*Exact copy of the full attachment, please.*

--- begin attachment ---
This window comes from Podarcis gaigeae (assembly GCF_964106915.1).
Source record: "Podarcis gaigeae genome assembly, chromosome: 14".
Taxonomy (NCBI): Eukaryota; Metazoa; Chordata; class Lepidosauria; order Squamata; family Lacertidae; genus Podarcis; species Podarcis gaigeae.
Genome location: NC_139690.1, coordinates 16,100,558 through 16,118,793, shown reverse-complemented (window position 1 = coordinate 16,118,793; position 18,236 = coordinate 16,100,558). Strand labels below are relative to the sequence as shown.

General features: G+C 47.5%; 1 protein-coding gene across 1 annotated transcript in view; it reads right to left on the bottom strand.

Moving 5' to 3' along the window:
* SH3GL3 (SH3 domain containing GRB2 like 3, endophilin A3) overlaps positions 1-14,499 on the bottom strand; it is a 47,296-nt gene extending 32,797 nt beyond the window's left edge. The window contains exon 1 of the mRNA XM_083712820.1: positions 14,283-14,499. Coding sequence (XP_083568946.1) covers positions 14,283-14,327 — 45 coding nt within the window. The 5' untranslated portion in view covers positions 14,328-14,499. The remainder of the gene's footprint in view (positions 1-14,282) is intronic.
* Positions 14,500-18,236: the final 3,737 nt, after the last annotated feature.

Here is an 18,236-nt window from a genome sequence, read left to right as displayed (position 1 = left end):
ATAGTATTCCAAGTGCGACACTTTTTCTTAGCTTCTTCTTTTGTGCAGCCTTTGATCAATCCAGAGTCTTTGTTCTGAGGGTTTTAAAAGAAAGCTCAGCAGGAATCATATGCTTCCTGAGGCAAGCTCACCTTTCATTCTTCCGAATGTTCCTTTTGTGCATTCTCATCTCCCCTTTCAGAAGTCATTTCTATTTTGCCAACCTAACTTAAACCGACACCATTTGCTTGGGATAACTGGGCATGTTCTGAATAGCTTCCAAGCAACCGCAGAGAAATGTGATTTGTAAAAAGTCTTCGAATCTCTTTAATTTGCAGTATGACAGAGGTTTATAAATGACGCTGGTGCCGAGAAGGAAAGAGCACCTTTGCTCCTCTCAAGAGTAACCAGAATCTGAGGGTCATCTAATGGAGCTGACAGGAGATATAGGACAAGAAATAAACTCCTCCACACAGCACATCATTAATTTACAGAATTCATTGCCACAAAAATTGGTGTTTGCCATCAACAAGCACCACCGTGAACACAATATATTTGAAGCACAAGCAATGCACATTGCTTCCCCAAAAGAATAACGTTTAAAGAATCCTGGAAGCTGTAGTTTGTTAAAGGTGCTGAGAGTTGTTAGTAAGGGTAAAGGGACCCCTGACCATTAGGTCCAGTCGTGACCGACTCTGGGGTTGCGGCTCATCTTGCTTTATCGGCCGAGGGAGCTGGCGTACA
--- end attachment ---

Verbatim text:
This window comes from Podarcis gaigeae (assembly GCF_964106915.1).
Source record: "Podarcis gaigeae genome assembly, chromosome: 14".
Taxonomy (NCBI): Eukaryota; Metazoa; Chordata; class Lepidosauria; order Squamata; family Lacertidae; genus Podarcis; species Podarcis gaigeae.
Genome location: NC_139690.1, coordinates 16,100,558 through 16,118,793, shown reverse-complemented (window position 1 = coordinate 16,118,793; position 18,236 = coordinate 16,100,558). Strand labels below are relative to the sequence as shown.

General features: G+C 47.5%; 1 protein-coding gene across 1 annotated transcript in view; it reads right to left on the bottom strand.

Moving 5' to 3' along the window:
* SH3GL3 (SH3 domain containing GRB2 like 3, endophilin A3) overlaps positions 1-14,499 on the bottom strand; it is a 47,296-nt gene extending 32,797 nt beyond the window's left edge. The window contains exon 1 of the mRNA XM_083712820.1: positions 14,283-14,499. Coding sequence (XP_083568946.1) covers positions 14,283-14,327 — 45 coding nt within the window. The 5' untranslated portion in view covers positions 14,328-14,499. The remainder of the gene's footprint in view (positions 1-14,282) is intronic.
* Positions 14,500-18,236: the final 3,737 nt, after the last annotated feature.

Here is an 18,236-nt window from a genome sequence, read left to right as displayed (position 1 = left end):
ATAGTATTCCAAGTGCGACACTTTTTCTTAGCTTCTTCTTTTGTGCAGCCTTTGATCAATCCAGAGTCTTTGTTCTGAGGGTTTTAAAAGAAAGCTCAGCAGGAATCATATGCTTCCTGAGGCAAGCTCACCTTTCATTCTTCCGAATGTTCCTTTTGTGCATTCTCATCTCCCCTTTCAGAAGTCATTTCTATTTTGCCAACCTAACTTAAACCGACACCATTTGCTTGGGATAACTGGGCATGTTCTGAATAGCTTCCAAGCAACCGCAGAGAAATGTGATTTGTAAAAAGTCTTCGAATCTCTTTAATTTGCAGTATGACAGAGGTTTATAAATGACGCTGGTGCCGAGAAGGAAAGAGCACCTTTGCTCCTCTCAAGAGTAACCAGAATCTGAGGGTCATCTAATGGAGCTGACAGGAGATATAGGACAAGAAATAAACTCCTCCACACAGCACATCATTAATTTACAGAATTCATTGCCACAAAAATTGGTGTTTGCCATCAACAAGCACCACCGTGAACACAATATATTTGAAGCACAAGCAATGCACATTGCTTCCCCAAAAGAATAACGTTTAAAGAATCCTGGAAGCTGTAGTTTGTTAAAGGTGCTGAGAGTTGTTAGTAAGGGTAAAGGGACCCCTGACCATTAGGTCCAGTCGTGACCGACTCTGGGGTTGCGGCTCATCTTGCTTTATCGGCCGAGGGAGCTGGCGTACA